Tell Her, Tell All
17 August 2015: CANSA is raising awareness in September and October with its ‘Tell her, tell all’ Women’s Health Campaign. The focus is on educating regarding cancers that affect women, including breast, cervical, ovarian and uterine.
‘Tell her, tell all’ campaign aims to educate women on the significance of knowing their body, and the importance of regular cancer screening. And to encourage all women to get to know the warning signs of cancer and what to do to reduce the cancer risk. It’s vital to educate oneself and to know the signs and symptoms of these cancers.
CANSA has over 180 fact sheets sharing the signs, risks, symptoms and treatment options of all types of cancers, to help increase knowledge.
Apart from non-melanoma skin cancer, breast cancer remains the most common cancer in women of all races and ethnicities. According to the 2009 National Cancer Registry, 1 in 33 women in South Africa have a lifetime risk for breast cancer.
The second most common cancer among women is cervical cancer, with a lifetime risk of 1 in 42 women in South Africa.
The incidence of cancer of the uterus is 1 in 160 women, and 1 in 460 have a lifetime risk for ovarian cancer.
Lesang Moholobela, whose mother was diagnosed with cervical cancer, also had a cancer scare herself and encourages women to do regular screening. “In 2012, I was doing a breast self-examination and found a lump in my breast. Fortunately, there was no cause for alarm. However, I always tell people that ‘you know your body best’. It’s not taboo to touch yourself. Doing a breast self-examination or getting a clinical breast exam at least once a month is crucial.” Find out more on how to do monthly breast self-examination…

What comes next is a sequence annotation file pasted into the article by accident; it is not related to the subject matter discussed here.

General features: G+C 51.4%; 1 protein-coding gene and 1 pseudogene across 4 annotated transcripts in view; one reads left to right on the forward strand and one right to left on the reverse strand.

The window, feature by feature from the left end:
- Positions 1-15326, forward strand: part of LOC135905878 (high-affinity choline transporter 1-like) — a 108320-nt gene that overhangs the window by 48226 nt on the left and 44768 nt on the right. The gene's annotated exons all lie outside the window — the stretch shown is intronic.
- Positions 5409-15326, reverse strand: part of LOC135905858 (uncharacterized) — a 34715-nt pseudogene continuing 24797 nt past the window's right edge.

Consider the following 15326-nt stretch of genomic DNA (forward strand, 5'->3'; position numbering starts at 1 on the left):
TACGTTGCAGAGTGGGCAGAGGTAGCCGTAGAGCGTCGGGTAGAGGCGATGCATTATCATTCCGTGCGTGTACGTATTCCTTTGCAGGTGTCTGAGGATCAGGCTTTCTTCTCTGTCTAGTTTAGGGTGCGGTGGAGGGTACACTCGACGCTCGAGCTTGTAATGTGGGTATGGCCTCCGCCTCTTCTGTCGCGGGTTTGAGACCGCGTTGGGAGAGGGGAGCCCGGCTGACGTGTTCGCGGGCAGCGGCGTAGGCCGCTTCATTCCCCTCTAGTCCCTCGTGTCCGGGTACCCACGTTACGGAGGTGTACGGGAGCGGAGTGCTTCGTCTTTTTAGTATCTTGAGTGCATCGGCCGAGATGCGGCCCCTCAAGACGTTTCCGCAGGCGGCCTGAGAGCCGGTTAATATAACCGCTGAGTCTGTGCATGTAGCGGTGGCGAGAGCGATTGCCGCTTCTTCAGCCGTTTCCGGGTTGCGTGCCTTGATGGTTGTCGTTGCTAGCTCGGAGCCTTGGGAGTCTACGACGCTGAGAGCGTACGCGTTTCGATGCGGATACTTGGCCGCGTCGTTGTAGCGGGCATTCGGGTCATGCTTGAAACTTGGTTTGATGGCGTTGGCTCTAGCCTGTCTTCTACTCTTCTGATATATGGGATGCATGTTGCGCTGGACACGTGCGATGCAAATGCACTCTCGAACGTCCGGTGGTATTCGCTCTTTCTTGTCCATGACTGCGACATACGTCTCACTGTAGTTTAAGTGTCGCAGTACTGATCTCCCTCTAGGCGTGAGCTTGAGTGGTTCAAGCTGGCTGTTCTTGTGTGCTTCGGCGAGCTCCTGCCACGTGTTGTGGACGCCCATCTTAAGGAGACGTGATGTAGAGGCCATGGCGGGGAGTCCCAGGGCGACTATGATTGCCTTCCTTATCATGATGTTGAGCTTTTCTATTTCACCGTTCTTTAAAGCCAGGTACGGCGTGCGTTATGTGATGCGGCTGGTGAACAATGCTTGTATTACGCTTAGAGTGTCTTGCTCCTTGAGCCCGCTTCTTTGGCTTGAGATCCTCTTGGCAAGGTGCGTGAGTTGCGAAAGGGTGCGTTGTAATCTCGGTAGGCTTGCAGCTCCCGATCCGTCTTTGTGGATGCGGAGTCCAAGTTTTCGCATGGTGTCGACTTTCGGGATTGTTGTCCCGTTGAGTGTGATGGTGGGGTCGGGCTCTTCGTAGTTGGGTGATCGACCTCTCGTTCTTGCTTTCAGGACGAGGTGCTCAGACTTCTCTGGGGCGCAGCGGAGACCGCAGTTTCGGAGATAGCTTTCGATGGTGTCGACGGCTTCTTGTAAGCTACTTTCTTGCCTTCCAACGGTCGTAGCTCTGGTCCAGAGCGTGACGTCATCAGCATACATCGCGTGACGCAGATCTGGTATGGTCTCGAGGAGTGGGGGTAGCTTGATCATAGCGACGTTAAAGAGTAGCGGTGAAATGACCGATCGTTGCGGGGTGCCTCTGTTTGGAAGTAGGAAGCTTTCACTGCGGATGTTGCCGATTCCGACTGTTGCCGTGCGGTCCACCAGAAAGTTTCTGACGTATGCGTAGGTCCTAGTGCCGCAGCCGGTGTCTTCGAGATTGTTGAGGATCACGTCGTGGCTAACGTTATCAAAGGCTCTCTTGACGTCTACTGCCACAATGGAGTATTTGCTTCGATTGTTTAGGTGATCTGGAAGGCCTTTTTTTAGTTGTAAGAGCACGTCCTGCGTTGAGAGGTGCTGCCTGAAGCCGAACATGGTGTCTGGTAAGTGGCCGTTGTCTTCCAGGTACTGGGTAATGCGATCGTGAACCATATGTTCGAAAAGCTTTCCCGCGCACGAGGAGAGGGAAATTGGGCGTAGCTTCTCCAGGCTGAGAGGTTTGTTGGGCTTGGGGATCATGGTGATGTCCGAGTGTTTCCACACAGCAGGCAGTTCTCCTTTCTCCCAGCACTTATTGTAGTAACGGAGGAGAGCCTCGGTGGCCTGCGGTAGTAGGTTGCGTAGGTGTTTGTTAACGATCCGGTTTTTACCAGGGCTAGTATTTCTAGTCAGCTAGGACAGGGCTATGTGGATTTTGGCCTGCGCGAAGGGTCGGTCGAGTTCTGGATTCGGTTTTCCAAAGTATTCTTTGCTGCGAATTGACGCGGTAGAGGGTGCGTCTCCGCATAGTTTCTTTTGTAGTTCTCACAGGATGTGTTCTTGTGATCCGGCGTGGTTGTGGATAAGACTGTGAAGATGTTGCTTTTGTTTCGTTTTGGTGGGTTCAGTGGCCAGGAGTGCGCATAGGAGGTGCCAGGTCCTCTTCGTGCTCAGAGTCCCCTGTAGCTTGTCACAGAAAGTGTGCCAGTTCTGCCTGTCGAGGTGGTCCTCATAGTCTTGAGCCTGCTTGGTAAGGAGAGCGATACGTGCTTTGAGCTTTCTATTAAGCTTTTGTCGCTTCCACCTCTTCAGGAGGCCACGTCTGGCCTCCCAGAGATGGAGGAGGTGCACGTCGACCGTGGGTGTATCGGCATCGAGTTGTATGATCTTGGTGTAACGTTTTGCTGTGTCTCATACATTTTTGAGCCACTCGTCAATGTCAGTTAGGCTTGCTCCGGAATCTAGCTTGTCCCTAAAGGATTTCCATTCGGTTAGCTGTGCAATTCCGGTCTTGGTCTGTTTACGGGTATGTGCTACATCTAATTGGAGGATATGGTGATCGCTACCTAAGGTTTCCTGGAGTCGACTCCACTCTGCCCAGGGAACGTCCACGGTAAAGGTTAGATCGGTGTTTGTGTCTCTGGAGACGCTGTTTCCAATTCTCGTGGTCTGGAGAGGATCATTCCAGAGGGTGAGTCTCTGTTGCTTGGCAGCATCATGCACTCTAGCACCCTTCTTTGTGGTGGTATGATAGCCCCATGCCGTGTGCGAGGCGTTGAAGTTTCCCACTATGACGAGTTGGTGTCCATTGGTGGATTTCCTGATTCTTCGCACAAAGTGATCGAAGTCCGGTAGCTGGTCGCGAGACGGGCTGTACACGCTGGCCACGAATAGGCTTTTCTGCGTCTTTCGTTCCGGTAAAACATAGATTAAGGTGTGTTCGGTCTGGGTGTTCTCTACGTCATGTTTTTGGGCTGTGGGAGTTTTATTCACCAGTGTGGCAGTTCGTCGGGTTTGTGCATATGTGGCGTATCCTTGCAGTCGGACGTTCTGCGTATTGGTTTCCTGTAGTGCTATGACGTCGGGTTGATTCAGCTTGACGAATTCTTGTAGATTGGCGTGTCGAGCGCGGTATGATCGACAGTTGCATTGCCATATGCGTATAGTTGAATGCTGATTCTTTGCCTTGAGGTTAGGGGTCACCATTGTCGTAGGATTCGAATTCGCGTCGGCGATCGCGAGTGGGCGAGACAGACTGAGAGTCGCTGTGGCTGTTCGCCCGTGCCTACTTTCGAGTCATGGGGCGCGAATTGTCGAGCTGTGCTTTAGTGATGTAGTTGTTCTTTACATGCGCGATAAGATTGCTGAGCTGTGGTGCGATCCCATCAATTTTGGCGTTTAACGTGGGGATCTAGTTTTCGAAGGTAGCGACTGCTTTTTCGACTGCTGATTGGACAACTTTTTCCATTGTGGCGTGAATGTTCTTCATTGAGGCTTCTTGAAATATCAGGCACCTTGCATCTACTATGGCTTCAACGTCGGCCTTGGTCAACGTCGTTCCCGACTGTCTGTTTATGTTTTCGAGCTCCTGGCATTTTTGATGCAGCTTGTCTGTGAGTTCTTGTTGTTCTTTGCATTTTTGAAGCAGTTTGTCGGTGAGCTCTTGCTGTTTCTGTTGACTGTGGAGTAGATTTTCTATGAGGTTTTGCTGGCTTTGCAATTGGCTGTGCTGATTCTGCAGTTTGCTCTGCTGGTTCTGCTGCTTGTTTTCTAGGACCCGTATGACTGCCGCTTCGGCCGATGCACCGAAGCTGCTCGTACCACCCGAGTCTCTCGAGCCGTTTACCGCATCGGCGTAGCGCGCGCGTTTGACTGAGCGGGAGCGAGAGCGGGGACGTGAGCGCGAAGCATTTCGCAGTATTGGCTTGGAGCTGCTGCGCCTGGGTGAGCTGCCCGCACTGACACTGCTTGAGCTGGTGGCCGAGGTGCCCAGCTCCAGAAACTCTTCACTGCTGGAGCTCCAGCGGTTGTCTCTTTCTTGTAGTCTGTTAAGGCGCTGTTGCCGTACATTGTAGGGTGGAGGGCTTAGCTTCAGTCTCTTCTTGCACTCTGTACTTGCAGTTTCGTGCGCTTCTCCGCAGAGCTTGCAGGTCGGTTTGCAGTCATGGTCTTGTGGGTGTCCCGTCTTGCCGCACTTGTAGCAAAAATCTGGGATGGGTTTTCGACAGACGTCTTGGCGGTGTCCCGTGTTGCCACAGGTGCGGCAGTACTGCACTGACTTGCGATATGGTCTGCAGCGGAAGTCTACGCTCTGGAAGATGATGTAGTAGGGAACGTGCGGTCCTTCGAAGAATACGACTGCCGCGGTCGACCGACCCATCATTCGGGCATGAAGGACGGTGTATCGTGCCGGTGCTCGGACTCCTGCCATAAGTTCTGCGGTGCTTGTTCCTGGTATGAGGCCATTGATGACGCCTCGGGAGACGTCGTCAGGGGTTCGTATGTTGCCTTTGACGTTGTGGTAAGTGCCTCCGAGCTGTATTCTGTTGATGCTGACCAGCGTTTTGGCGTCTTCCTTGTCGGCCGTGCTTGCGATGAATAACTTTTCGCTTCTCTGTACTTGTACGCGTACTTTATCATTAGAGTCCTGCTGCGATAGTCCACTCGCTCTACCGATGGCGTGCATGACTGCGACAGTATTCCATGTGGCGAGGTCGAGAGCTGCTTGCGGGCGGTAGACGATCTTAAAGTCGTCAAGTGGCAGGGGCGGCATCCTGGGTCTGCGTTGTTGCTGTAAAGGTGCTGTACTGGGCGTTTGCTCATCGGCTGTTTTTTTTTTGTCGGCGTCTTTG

Nellie Snyman found a lump in her breast during a routine examination in October 2010. She was referred to a specialist who diagnosed her with breast cancer, followed by chemotherapy and radiation. “I lost my hair but not my humour – my friends encouraged me to wear big earrings, because I reminded them of a famous singer and I took the challenge to take off my wig at functions where nobody expected it. As a cancer Survivor, I volunteer with CANSA as part of the CANSA Relay For Life programme, to create awareness of the disease.”
“It’s been an amazing journey with highs and lows weaved together. I realised how important it is to look after your health and to go for the necessary health checks regularly. CANSA assisted me throughout the seven-week treatment period. I live everyday with hope and encourage other Survivors to do the same. A healthy lifestyle is of the utmost importance,” says Lucinda Carter, 10-year cervical cancer Survivor.
Various screenings are available for women:
- Do monthly breast self-examinations and Pap smears
- Go for regular screening (clinical breast examinations) available at 30 CANSA Care Centres countrywide
- Symptom-free women should go for a mammogram every year from age 40
- SureTouch – non-invasive device for safe breast screening (not a diagnostic tool) – available at some CANSA Care Centres
- CANSA also has various Mobile Health Clinics which offer screening to people in communities who do not have easy access to health screening
When it comes to screening for cervical cancer, it’s important to go for regular Pap smears that can detect abnormal cells in the cervix (mouth of the womb), that could develop into cervical cancer. CANSA encourages all women ages 18 – 25 who have ever been sexually active to have a Pap smear every 3 years, or 2 years later after first sexual activity (whichever is later) and continue until age 70. Also learn more about the Human Papilloma Virus (HPV) vaccine, which reduces the risk of cervical cancer…